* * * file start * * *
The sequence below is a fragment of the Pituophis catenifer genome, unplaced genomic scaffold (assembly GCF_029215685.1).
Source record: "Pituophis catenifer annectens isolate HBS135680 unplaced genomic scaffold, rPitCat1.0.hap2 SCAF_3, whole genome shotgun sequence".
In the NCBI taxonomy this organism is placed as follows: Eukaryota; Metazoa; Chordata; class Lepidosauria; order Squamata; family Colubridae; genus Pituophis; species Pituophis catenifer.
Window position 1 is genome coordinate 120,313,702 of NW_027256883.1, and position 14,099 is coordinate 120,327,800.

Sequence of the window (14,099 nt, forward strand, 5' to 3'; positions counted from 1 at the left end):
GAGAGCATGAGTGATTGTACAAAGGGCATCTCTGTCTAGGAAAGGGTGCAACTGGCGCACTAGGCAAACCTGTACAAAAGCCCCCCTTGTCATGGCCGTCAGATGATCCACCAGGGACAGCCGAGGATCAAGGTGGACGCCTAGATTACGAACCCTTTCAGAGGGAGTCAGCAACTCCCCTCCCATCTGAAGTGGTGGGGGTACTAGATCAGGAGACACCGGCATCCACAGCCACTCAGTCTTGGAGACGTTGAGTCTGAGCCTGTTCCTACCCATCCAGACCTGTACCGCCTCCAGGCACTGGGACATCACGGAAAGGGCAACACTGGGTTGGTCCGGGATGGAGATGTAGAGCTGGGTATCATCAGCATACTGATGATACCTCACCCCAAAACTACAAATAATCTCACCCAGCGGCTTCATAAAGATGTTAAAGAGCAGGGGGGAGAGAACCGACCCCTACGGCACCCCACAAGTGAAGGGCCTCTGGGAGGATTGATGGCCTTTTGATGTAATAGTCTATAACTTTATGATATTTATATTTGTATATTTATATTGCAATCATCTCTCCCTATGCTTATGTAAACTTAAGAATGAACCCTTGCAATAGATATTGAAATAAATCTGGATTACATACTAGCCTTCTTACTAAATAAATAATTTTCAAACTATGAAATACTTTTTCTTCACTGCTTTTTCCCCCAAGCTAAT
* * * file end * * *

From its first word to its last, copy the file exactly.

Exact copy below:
The sequence below is a fragment of the Pituophis catenifer genome, unplaced genomic scaffold (assembly GCF_029215685.1).
Source record: "Pituophis catenifer annectens isolate HBS135680 unplaced genomic scaffold, rPitCat1.0.hap2 SCAF_3, whole genome shotgun sequence".
In the NCBI taxonomy this organism is placed as follows: Eukaryota; Metazoa; Chordata; class Lepidosauria; order Squamata; family Colubridae; genus Pituophis; species Pituophis catenifer.
Window position 1 is genome coordinate 120,313,702 of NW_027256883.1, and position 14,099 is coordinate 120,327,800.

Sequence of the window (14,099 nt, forward strand, 5' to 3'; positions counted from 1 at the left end):
GAGAGCATGAGTGATTGTACAAAGGGCATCTCTGTCTAGGAAAGGGTGCAACTGGCGCACTAGGCAAACCTGTACAAAAGCCCCCCTTGTCATGGCCGTCAGATGATCCACCAGGGACAGCCGAGGATCAAGGTGGACGCCTAGATTACGAACCCTTTCAGAGGGAGTCAGCAACTCCCCTCCCATCTGAAGTGGTGGGGGTACTAGATCAGGAGACACCGGCATCCACAGCCACTCAGTCTTGGAGACGTTGAGTCTGAGCCTGTTCCTACCCATCCAGACCTGTACCGCCTCCAGGCACTGGGACATCACGGAAAGGGCAACACTGGGTTGGTCCGGGATGGAGATGTAGAGCTGGGTATCATCAGCATACTGATGATACCTCACCCCAAAACTACAAATAATCTCACCCAGCGGCTTCATAAAGATGTTAAAGAGCAGGGGGGAGAGAACCGACCCCTACGGCACCCCACAAGTGAAGGGCCTCTGGGAGGATTGATGGCCTTTTGATGTAATAGTCTATAACTTTATGATATTTATATTTGTATATTTATATTGCAATCATCTCTCCCTATGCTTATGTAAACTTAAGAATGAACCCTTGCAATAGATATTGAAATAAATCTGGATTACATACTAGCCTTCTTACTAAATAAATAATTTTCAAACTATGAAATACTTTTTCTTCACTGCTTTTTCCCCCAAGCTAAT